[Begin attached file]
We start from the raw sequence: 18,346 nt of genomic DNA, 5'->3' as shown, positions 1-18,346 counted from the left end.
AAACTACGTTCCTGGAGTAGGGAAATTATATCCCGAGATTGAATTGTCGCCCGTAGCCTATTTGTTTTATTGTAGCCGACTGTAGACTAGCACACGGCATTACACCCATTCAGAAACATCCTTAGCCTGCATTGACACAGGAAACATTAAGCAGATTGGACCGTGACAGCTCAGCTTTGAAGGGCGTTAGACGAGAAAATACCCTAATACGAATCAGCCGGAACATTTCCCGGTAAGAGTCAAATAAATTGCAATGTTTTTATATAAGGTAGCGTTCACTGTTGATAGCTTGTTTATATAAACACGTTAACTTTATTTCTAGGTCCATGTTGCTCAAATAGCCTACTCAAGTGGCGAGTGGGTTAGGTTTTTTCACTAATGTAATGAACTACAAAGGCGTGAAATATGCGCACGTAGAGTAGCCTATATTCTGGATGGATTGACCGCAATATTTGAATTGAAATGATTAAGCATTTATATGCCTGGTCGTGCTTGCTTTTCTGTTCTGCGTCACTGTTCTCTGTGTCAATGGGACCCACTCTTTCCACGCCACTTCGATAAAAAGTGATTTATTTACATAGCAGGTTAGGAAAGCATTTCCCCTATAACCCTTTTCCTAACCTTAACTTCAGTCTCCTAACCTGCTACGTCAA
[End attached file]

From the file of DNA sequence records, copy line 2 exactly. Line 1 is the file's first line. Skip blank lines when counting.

AAACTACGTTCCTGGAGTAGGGAAATTATATCCCGAGATTGAATTGTCGCCCGTAGCCTATTTGTTTTATTGTAGCCGACTGTAGACTAGCACACGGCATTACACCCATTCAGAAACATCCTTAGCCTGCATTGACACAGGAAACATTAAGCAGATTGGACCGTGACAGCTCAGCTTTGAAGGGCGTTAGACGAGAAAATACCCTAATACGAATCAGCCGGAACATTTCCCGGTAAGAGTCAAATAAATTGCAATGTTTTTATATAAGGTAGCGTTCACTGTTGATAGCTTGTTTATATAAACACGTTAACTTTATTTCTAGGTCCATGTTGCTCAAATAGCCTACTCAAGTGGCGAGTGGGTTAGGTTTTTTCACTAATGTAATGAACTACAAAGGCGTGAAATATGCGCACGTAGAGTAGCCTATATTCTGGATGGATTGACCGCAATATTTGAATTGAAATGATTAAGCATTTATATGCCTGGTCGTGCTTGCTTTTCTGTTCTGCGTCACTGTTCTCTGTGTCAATGGGACCCACTCTTTCCACGCCACTTCGATAAAAAGTGATTTATTTACATAGCAGGTTAGGAAAGCATTTCCCCTATAACCCTTTTCCTAACCTTAACTTCAGTCTCCTAACCTGCTACGTCAA